March 28, 2012
Students whose grades drop second semester may receive warning letters or rescinded applications
For college applicants, admission to Penn is no excuse to slack off.
As high-school seniors across the country are preparing to learn of their Penn admissions decisions at 5 p.m. today, many of their minds may be wandering away from the last few months of high-school academics and toward the exciting realm of college.
This phenomenon, commonly called “senioritis,” is one that is familiar to many Penn students.
Dean of Admissions Eric Furda said the Office of Admissions usually sends warning letters to newly admitted students and their high-school counselors after a “pattern of lower grades” or a failing grade. The students are asked to provide an explanation, after which the Office of Admissions will decide on a suitable course of action.
“We’re not coming at this from a punitive perspective,” he said. “It’s one thing if the student has gotten into college and they make some minor sacrifices. At the other level, we want to know what’s underneath it.”
He said the Office of Admissions sometimes learns about family troubles or psychological disorders that had not previously been mentioned on an application. On infrequent occasions, Penn may also mandate a gap year for students the University deems unprepared to make the transition from high school to college.
Though no acceptances were rescinded last year, two students were required to take a year off to prepare themselves for Penn, according to Furda.
“We really approach this from a student welfare perspective,” Furda said.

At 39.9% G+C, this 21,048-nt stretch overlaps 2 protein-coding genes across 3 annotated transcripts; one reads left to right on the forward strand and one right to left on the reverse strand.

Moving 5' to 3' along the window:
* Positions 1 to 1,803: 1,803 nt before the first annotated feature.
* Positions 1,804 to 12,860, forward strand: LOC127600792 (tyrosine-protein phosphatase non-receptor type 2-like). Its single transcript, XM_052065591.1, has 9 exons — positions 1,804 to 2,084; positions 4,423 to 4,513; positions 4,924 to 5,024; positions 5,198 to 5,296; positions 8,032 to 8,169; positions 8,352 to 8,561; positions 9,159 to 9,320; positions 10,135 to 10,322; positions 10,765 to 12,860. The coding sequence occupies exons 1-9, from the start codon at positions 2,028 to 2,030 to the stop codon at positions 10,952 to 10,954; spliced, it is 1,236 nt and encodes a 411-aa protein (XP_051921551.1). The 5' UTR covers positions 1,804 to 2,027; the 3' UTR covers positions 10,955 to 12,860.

Bev Taylor, founder of college consulting firm Ivy Coach, said that students need to be cautious of what they do outside of the classroom and during the summer as well.
“June of senior year can be a lot of fun, but using poor judgment that results in infractions may need to be reported to the admissions office,” she said.
Top Colleges Educational Consultant Steven Goodman, a 1989 Graduate School of Education alumnus, said senioritis and its consequences can dampen a student’s excitement for college.
Goodman said that students should start college on “positive footing” and should feel like “they can make a positive contribution.”
“The warning letters can really throw that off,” he said.
Michael Goran — a 1976 College graduate and founder of IvySelect College Consulting — agreed, adding that he hopes students who have been admitted to Penn will want to continue working hard in high school even after an acceptance letter is in their hand.
“The whole point of college is to continue that academic exploration,” he said. “You hope that they’re going to want to continue to learn for learning’s sake.”
Justin Taleisnik — who was admitted early decision from Beckman High School in Irvine, Calif. — said he has been trying his best to fight off senioritis.
“I think it’s just a sense of pride in that I’ve done well thus far and I’d like to finish strong and say I finished strong,” he said.
However, he said as an early admit, his experiences are different from those of his regular decision counterparts.
Ashley McKeithen — who applied regular decision from Morgan Park High School in Chicago, Ill. — said senioritis has “definitely” affected her, adding that she is actively counting down the number of days until the end of high school.
“I’m scared that if I’m having senioritis now, it may worsen in college for my freshman year,” she said. “Since it’s the ending of high school, I’m hoping that my freshman year will be a new beginning.”
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